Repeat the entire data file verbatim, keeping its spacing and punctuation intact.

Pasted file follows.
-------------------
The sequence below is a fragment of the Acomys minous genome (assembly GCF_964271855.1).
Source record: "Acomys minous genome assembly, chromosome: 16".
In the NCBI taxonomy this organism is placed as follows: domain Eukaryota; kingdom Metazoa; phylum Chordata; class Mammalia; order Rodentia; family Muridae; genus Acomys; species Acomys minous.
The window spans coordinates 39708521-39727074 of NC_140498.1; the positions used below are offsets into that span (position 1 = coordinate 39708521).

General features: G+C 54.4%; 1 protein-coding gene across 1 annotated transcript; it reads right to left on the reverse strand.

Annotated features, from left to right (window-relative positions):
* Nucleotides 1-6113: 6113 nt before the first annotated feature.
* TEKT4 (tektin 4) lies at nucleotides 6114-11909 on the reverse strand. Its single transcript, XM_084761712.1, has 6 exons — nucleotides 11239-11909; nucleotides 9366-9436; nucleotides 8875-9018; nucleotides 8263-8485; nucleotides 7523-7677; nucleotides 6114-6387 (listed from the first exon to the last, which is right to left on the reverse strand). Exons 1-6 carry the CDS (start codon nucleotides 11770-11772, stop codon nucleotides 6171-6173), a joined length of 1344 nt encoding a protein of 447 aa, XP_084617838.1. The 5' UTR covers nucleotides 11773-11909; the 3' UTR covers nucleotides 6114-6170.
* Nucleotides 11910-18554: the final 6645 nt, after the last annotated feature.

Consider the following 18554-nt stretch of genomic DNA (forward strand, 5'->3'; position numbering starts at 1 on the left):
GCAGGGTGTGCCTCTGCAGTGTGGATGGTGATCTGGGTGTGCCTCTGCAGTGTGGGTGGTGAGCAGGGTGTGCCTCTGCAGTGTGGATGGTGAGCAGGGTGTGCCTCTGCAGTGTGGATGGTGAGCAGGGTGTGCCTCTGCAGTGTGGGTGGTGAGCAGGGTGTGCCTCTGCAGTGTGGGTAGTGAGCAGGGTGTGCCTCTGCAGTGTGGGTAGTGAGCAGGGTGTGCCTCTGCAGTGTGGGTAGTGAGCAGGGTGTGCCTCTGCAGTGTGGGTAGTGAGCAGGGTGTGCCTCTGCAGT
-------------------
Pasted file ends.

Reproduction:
The sequence below is a fragment of the Acomys minous genome (assembly GCF_964271855.1).
Source record: "Acomys minous genome assembly, chromosome: 16".
In the NCBI taxonomy this organism is placed as follows: domain Eukaryota; kingdom Metazoa; phylum Chordata; class Mammalia; order Rodentia; family Muridae; genus Acomys; species Acomys minous.
The window spans coordinates 39708521-39727074 of NC_140498.1; the positions used below are offsets into that span (position 1 = coordinate 39708521).

General features: G+C 54.4%; 1 protein-coding gene across 1 annotated transcript; it reads right to left on the reverse strand.

Annotated features, from left to right (window-relative positions):
* Nucleotides 1-6113: 6113 nt before the first annotated feature.
* TEKT4 (tektin 4) lies at nucleotides 6114-11909 on the reverse strand. Its single transcript, XM_084761712.1, has 6 exons — nucleotides 11239-11909; nucleotides 9366-9436; nucleotides 8875-9018; nucleotides 8263-8485; nucleotides 7523-7677; nucleotides 6114-6387 (listed from the first exon to the last, which is right to left on the reverse strand). Exons 1-6 carry the CDS (start codon nucleotides 11770-11772, stop codon nucleotides 6171-6173), a joined length of 1344 nt encoding a protein of 447 aa, XP_084617838.1. The 5' UTR covers nucleotides 11773-11909; the 3' UTR covers nucleotides 6114-6170.
* Nucleotides 11910-18554: the final 6645 nt, after the last annotated feature.

Consider the following 18554-nt stretch of genomic DNA (forward strand, 5'->3'; position numbering starts at 1 on the left):
GCAGGGTGTGCCTCTGCAGTGTGGATGGTGATCTGGGTGTGCCTCTGCAGTGTGGGTGGTGAGCAGGGTGTGCCTCTGCAGTGTGGATGGTGAGCAGGGTGTGCCTCTGCAGTGTGGATGGTGAGCAGGGTGTGCCTCTGCAGTGTGGGTGGTGAGCAGGGTGTGCCTCTGCAGTGTGGGTAGTGAGCAGGGTGTGCCTCTGCAGTGTGGGTAGTGAGCAGGGTGTGCCTCTGCAGTGTGGGTAGTGAGCAGGGTGTGCCTCTGCAGTGTGGGTAGTGAGCAGGGTGTGCCTCTGCAGT